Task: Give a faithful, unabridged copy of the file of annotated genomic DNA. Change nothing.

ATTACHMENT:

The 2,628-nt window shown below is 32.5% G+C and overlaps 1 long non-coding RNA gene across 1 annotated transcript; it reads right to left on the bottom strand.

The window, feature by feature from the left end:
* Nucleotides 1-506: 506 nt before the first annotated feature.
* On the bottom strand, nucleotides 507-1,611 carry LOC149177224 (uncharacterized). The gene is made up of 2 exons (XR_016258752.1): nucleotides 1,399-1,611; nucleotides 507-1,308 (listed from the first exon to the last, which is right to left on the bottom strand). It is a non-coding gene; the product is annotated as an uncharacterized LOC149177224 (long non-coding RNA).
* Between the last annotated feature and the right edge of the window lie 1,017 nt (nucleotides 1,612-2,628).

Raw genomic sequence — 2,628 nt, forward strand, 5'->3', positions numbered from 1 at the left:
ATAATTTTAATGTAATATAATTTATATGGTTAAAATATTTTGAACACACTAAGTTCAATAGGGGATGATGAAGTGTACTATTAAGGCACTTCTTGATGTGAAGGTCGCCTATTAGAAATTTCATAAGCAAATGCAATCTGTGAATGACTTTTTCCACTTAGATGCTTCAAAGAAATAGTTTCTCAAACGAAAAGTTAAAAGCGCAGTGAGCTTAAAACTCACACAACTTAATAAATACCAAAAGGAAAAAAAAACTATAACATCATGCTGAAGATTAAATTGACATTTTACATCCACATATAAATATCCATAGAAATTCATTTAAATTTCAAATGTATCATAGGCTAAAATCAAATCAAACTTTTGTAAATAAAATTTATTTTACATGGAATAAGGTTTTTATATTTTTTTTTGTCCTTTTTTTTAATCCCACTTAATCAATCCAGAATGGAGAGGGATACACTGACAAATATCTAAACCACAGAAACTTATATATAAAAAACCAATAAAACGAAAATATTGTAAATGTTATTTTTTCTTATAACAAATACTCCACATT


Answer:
The 2,628-nt window shown below is 32.5% G+C and overlaps 1 long non-coding RNA gene across 1 annotated transcript; it reads right to left on the bottom strand.

The window, feature by feature from the left end:
* Nucleotides 1-506: 506 nt before the first annotated feature.
* On the bottom strand, nucleotides 507-1,611 carry LOC149177224 (uncharacterized). The gene is made up of 2 exons (XR_016258752.1): nucleotides 1,399-1,611; nucleotides 507-1,308 (listed from the first exon to the last, which is right to left on the bottom strand). It is a non-coding gene; the product is annotated as an uncharacterized LOC149177224 (long non-coding RNA).
* Between the last annotated feature and the right edge of the window lie 1,017 nt (nucleotides 1,612-2,628).

Raw genomic sequence — 2,628 nt, forward strand, 5'->3', positions numbered from 1 at the left:
ATAATTTTAATGTAATATAATTTATATGGTTAAAATATTTTGAACACACTAAGTTCAATAGGGGATGATGAAGTGTACTATTAAGGCACTTCTTGATGTGAAGGTCGCCTATTAGAAATTTCATAAGCAAATGCAATCTGTGAATGACTTTTTCCACTTAGATGCTTCAAAGAAATAGTTTCTCAAACGAAAAGTTAAAAGCGCAGTGAGCTTAAAACTCACACAACTTAATAAATACCAAAAGGAAAAAAAAACTATAACATCATGCTGAAGATTAAATTGACATTTTACATCCACATATAAATATCCATAGAAATTCATTTAAATTTCAAATGTATCATAGGCTAAAATCAAATCAAACTTTTGTAAATAAAATTTATTTTACATGGAATAAGGTTTTTATATTTTTTTTTGTCCTTTTTTTTAATCCCACTTAATCAATCCAGAATGGAGAGGGATACACTGACAAATATCTAAACCACAGAAACTTATATATAAAAAACCAATAAAACGAAAATATTGTAAATGTTATTTTTTCTTATAACAAATACTCCACATT